Asian-Pacific American Heritage Month
- on May 7, 1843, the first Japanese immigrants came to the United States;
- on May 10, 1869, Golden Spike Day, the first transcontinental railroad in the United States was completed with significant contributions from Chinese pioneers;
- in 1979, at Congress' direction, the President proclaimed the week beginning on May 4, 1979, as Asian/Pacific American Heritage Week, providing an opportunity for the people of the United States to recognize the history, concerns, contributions, and achievements of Asian and Pacific Americans;
- in 1990, 1991 and 1992, Congress designated and the President proclaimed the month of May as Asian/Pacific American Heritage Month;
- nearly 8,000,000 people in the United States can trace their roots to Asia and the islands of the Pacific; and
- Asian and Pacific Americans have contributed significantly to the development of the arts, sciences, government, military, commerce, and education in the United States.
DESIGNATION- May of each year is designated as `Asian/Pacific American Heritage Month'.”
Because May was chosen in recognition of Japanese immigrants and Chinese workers, a selection of Special Collections materials in both languages are shared below.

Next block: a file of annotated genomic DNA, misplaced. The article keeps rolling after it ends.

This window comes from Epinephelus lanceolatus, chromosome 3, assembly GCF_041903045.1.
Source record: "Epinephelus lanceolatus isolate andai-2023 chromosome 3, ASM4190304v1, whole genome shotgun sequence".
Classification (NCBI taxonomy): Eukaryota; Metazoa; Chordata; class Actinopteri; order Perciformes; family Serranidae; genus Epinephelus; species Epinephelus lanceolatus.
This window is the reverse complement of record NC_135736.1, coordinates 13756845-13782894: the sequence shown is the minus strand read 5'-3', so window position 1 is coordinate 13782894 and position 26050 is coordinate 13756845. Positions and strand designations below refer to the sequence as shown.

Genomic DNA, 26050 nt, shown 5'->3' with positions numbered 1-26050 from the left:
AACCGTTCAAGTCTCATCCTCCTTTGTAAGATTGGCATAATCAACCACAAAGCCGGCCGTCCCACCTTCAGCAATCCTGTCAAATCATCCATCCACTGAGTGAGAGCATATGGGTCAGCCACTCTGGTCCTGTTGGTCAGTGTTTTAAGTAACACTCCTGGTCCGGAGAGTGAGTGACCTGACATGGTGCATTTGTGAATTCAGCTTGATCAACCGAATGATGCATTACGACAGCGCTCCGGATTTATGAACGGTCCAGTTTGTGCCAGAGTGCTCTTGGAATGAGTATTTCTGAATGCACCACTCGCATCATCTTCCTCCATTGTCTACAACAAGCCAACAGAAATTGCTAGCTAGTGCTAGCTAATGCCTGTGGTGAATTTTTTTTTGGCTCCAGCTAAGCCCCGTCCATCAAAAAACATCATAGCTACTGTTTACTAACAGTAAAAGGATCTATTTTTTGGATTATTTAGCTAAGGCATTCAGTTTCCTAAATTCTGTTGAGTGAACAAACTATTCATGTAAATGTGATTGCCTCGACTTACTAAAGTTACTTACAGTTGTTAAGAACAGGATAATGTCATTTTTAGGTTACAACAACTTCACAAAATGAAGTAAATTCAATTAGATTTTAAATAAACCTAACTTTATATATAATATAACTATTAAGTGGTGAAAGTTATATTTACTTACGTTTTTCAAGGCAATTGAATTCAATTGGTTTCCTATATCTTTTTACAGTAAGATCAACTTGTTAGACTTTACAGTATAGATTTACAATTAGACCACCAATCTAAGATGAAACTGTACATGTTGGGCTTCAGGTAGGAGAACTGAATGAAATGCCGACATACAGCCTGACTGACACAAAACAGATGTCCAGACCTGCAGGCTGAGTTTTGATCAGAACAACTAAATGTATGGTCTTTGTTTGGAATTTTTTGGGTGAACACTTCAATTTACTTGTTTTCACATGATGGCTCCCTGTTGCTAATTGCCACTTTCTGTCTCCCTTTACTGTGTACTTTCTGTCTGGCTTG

(May 2 and May 16)
The first two races, or “jewels,” in the Triple Crown occur in May. The Kentucky Derby is the first Saturday in May (which is May 2 in 2015), and the Preakness Stakes takes place two weeks after that. Special Collections holds a large stable of resources on thoroughbred racing and the equestrian arts.
NAL Special Collections holds the Man o’ War Collection (Ms. 297). Man o’ War, considered to be one of the greatest thoroughbred horses of all time, won the Preakness Stakes in 1920.
Love a Tree Day
Visitors to Washington, D.C. love the Japanese flowering cherry trees blooming at the Tidal Basin in Potomac Park every year. Did you know that USDA entomologists and inspectors discovered disease in the first shipment of trees in 1910 and had to burn 2,000 trees? A subsequent gift of 3,000 trees from Japan in 1912 form the core of trees “everyone loves to hug.”
Pick Strawberries Day
Red, ripe, delicious strawberries are ready for picking this month in many areas of the United States. May 20 marks the peak of the season as National Pick Strawberries Day. Consider picking your own berries at a local fruit farm, where you’ll not only enjoy the sweet taste of strawberries right off the vine—you’ll also have an opportunity to meet and support local growers.
In celebration of all things strawberry, we are featuring images from the George McMillan Darrow Papers. Darrow (1889-1983), considered one of America’s foremost authorities on strawberries, spent his long and “fruitful” career as a pomologist and small fruits breeder for USDA. His collection of papers contains, among other things, many photographs related to the breeding, cultivation, and harvesting of strawberries. The images featured here show a glimpse of field-to-market strawberry production from the early 20th century.
National Wine Day